RE: XSLT 1.1 comments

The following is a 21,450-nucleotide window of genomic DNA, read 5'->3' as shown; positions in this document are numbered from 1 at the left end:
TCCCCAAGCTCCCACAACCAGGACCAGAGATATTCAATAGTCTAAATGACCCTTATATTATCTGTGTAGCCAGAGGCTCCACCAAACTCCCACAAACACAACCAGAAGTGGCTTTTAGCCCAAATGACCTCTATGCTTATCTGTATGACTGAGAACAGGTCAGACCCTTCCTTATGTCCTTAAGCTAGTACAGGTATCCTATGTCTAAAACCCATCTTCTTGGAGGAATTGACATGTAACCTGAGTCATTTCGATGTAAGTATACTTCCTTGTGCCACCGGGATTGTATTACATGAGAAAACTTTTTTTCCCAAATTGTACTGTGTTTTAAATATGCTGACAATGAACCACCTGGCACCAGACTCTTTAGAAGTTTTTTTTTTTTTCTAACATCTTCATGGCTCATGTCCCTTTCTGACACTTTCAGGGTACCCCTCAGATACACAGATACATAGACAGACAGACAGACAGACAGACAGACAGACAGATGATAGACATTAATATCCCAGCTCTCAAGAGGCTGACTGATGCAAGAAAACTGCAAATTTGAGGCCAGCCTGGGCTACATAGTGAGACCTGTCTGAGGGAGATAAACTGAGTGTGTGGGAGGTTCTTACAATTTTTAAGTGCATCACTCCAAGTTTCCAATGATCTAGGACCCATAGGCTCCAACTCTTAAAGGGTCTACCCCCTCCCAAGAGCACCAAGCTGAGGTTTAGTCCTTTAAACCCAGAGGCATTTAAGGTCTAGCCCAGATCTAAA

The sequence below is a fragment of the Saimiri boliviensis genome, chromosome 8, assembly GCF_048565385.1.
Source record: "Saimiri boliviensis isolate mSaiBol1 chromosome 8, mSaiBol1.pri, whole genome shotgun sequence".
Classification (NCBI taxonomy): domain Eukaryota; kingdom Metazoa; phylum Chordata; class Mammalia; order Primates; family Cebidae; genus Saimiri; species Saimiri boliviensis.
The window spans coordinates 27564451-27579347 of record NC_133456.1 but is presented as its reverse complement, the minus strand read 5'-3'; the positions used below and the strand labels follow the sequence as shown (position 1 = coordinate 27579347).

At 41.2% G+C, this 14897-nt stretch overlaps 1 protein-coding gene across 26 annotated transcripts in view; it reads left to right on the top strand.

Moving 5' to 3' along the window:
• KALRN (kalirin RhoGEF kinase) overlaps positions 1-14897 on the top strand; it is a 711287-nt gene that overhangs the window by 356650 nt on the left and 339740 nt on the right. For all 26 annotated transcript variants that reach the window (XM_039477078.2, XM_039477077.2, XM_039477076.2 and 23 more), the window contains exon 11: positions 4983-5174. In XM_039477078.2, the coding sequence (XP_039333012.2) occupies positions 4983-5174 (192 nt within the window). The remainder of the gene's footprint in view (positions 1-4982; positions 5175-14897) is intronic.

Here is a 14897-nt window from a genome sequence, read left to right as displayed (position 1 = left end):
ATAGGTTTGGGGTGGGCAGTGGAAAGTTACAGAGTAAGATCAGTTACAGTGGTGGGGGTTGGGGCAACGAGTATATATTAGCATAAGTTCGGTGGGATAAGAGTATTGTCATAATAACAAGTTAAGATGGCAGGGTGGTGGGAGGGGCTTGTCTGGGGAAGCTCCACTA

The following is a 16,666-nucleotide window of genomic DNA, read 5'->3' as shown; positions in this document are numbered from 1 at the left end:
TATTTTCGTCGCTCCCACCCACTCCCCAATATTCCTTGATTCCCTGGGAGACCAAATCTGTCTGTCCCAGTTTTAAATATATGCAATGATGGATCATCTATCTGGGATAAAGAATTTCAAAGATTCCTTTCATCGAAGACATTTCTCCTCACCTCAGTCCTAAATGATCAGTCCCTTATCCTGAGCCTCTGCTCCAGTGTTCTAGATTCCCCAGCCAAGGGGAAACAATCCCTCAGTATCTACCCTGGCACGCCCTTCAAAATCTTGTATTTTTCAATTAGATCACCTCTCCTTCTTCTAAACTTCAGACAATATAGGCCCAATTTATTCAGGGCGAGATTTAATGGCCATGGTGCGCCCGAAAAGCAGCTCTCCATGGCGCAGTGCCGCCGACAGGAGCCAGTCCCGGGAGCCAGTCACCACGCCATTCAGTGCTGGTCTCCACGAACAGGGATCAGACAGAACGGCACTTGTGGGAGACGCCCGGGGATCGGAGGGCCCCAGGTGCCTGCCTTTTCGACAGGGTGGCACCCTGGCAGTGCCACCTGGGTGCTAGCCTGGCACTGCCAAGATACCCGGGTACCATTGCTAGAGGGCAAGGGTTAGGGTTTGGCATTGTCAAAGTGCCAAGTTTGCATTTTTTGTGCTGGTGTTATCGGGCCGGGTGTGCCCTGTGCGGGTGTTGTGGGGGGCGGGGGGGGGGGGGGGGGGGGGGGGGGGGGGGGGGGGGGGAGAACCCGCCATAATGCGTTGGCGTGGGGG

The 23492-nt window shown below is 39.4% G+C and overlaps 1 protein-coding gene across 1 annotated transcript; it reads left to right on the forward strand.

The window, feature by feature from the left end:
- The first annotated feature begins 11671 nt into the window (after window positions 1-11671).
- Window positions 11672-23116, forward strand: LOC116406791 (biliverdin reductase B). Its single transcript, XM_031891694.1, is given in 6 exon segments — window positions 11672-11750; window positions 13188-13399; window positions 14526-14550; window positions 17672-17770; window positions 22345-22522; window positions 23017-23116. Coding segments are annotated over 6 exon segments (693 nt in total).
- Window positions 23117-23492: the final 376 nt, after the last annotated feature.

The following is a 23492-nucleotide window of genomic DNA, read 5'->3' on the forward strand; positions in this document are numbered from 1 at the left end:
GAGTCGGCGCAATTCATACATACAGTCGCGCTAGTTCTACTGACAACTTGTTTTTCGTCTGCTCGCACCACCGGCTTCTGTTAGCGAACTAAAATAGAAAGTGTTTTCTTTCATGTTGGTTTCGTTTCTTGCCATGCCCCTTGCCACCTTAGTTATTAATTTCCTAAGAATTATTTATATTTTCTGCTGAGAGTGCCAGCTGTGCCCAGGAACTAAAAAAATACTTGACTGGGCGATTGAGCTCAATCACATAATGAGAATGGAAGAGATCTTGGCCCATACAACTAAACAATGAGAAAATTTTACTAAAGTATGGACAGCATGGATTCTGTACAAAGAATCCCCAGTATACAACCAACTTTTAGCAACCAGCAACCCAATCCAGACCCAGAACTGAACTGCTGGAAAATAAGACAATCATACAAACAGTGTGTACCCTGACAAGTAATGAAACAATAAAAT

> > This means that my original statement IS TRUE. Java implementors will > enjoy benefits from XSLT 1.1 standartization, while Python and C > developers will have to "get together to come up with standard binding > for ... extension functions ..." > Speaking personally, I can't see any reason why the XSL WG would object to including a standard language binding for any language if there is sufficient interest and consensus among users and implementors to create a specification. Unless of course politics gets in the way, but I find it hard to imagine that this would happen with Python or C. There could be a case for publishing language bindings in separate documents, this would have the advantage that the modularity of conformance requirements would be more obvious, but this is only really a difference of presentation, not of substance. SQL for years has had language bindings to a number of defined programming languages, and most SQL vendors implement a small subset of these (typically C and COBOL), and no-one seems to consider this a problem. The DOM uses the same approach. It's better if all the vendors who support COBOL should do it the same way, than if each does it a different way. Mike Kay XSL-List info and archive: http://www.mulberrytech.com/xsl/xsl-list
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